Taiwan’s China Airlines Orders 16 Boeing 787s

Taiwan’s China Airlines Orders 16 Boeing 787s

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Taiwan-based China Airlines has just announced a multi-billion dollar deal with Boeing to renew part of its wide body fleet.

China Airlines replacing Airbus A330s with Boeing 787s

It has been announced that China Airlines has placed an order with Boeing for the 787. Specifically, the airline ordered 16 787-9s, to be delivered starting in 2025. The airline has the option for a further eight Boeing 787s, as well as the option to convert this order to the higher capacity but shorter range 787-10.

China Airlines intends to use the 16 Boeing 787-9s to replace its fleet of 18 Airbus A330-300s. These are the wide body jets that China Airlines uses for short and medium haul flights, and they’re an average of around 14 years old (and will be 17+ years old by the time that 787 deliveries start).

While the Boeing 787-9 has the range to operate ultra long haul flights, the airline doesn’t intend to use the planes that way, so I’d also expect that the planes will feature some sort of a regional configuration.

China Airlines is the second Taiwanese airline to order the Boeing 787, as EVA Air has both Boeing 787-9s and 787-10s in its fleet.

China Airlines uses Airbus A350s for long haul flights

How the Boeing 787 fits into China Airlines’ fleet

China Airlines has undergone an impressive fleet modernization project in recent years:

  • The airline has replaced its Airbus A340s and Boeing 747s with Airbus A350-900s and Boeing 777-300ERs
  • The airline is currently replacing its Boeing 737-800s with Airbus A321neos
  • Now the airline will replace its Airbus A330-300s with Boeing 787-9s
China Airlines recently started taking delivery of A321neos

The Boeing 787 is of course a very capable plane and a nice addition to China Airlines’ fleet. Nonetheless I always find it a bit odd when airlines order both the Airbus A350 and Boeing 787s. There are synergies from having more of one aircraft type, from crew training, to maintenance, to aircraft utilization.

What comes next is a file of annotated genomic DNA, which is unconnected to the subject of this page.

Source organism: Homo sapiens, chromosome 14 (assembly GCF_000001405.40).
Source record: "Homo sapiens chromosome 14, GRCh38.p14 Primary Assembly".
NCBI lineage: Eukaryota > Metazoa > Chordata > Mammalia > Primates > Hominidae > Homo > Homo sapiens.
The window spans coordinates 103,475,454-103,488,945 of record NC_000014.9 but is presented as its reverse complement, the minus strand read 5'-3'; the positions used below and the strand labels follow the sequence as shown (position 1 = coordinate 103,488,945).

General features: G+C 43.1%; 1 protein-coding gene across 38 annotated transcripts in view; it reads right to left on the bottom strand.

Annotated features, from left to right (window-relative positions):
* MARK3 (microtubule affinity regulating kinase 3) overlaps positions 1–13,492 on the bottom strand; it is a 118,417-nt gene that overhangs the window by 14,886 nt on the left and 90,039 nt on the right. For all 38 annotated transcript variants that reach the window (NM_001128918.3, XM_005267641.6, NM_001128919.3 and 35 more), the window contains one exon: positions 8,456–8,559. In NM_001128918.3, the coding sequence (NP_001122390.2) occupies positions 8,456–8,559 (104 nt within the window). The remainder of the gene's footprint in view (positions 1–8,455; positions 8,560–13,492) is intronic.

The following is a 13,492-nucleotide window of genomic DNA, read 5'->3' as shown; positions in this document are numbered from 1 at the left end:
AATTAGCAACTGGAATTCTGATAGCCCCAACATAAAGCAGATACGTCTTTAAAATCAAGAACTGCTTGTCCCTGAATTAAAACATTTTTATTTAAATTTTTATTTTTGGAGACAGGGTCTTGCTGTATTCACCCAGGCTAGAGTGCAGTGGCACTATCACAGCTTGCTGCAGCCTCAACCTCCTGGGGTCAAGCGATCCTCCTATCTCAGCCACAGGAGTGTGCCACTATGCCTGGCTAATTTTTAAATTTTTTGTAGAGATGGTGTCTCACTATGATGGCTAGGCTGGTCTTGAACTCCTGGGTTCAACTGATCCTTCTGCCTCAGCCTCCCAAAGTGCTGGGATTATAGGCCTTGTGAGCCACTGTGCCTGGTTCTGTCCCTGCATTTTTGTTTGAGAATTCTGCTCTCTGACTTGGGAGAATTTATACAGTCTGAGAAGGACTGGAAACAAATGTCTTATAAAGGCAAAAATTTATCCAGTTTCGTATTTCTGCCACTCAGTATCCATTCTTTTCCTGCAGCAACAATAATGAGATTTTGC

At the same time, I can appreciate that these decisions are often made independently (since different parts of the fleet are being replaced), and I assume there were some advantages of going with Boeing here, whether it be price, financing, or delivery timeline.

Bottom line

China Airlines has placed an order for 16 Boeing 787-9s, to be delivered starting in 2025. These planes will be used to replace existing Airbus A330-300s on high capacity short and medium haul routes. China Airlines is a pleasant airline to fly with, and it’s nice to see the airline completing the last step of its fleet modernization project.

What do you make of China Airlines ordering the Boeing 787?

Conversations (19)
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  1. Levin Yeo Guest

    Every other airline is going to replace 330 with 787 and 777 with 350s. What's so difficult to understand?

    EVA Air should be seen as a THAI carrier. Thailand has historically been a neutral Ally-Axis nation and the West especially US can feel iffy about Thailand's loyalties, making THAI Airways ambitions for US flights virtually impossible. That combined with FAA refusal to lift Thailand out of Cat 2... Don't be surprised if they switch to...

    Every other airline is going to replace 330 with 787 and 777 with 350s. What's so difficult to understand?

    EVA Air should be seen as a THAI carrier. Thailand has historically been a neutral Ally-Axis nation and the West especially US can feel iffy about Thailand's loyalties, making THAI Airways ambitions for US flights virtually impossible. That combined with FAA refusal to lift Thailand out of Cat 2... Don't be surprised if they switch to Sino Russo aerospace altogether.

    China Airlines Boeing widebodies tend to work the trunk and shuttle routes to Hong Kong and Shanghai especially. However, I'm going to bet that they'll be ultimately delivered in tigerair Taiwan livery and takeover most of the Scoot flying out of Taiwan. This will allow them the flexibility to easily switch the 787 to do Mainland China flights and the Mainland is fine with tigerair Taiwan.

  2. ConcordeBoy Diamond

    "I always find it a bit odd when airlines order both the Airbus A350 and Boeing 787s."

    While there's a lot of overlap, a 254tonne 789 or 781 (both share the same) can also have vast differences with a 280tonne A359.

    Not the least of which is weight, with the 787s being far lighter. But the A359 is significantly more capable, ad SQ demonstrates: able to do 17.5hrs with full load and cargo on a...

    "I always find it a bit odd when airlines order both the Airbus A350 and Boeing 787s."

    While there's a lot of overlap, a 254tonne 789 or 781 (both share the same) can also have vast differences with a 280tonne A359.

    Not the least of which is weight, with the 787s being far lighter. But the A359 is significantly more capable, ad SQ demonstrates: able to do 17.5hrs with full load and cargo on a route like LAX-SIN (where the -ULRs have not been used for years), whereas the 789 couldn't duplicate such without significant last-minute adjustments to passenger weight, and no hope of consistent cargo.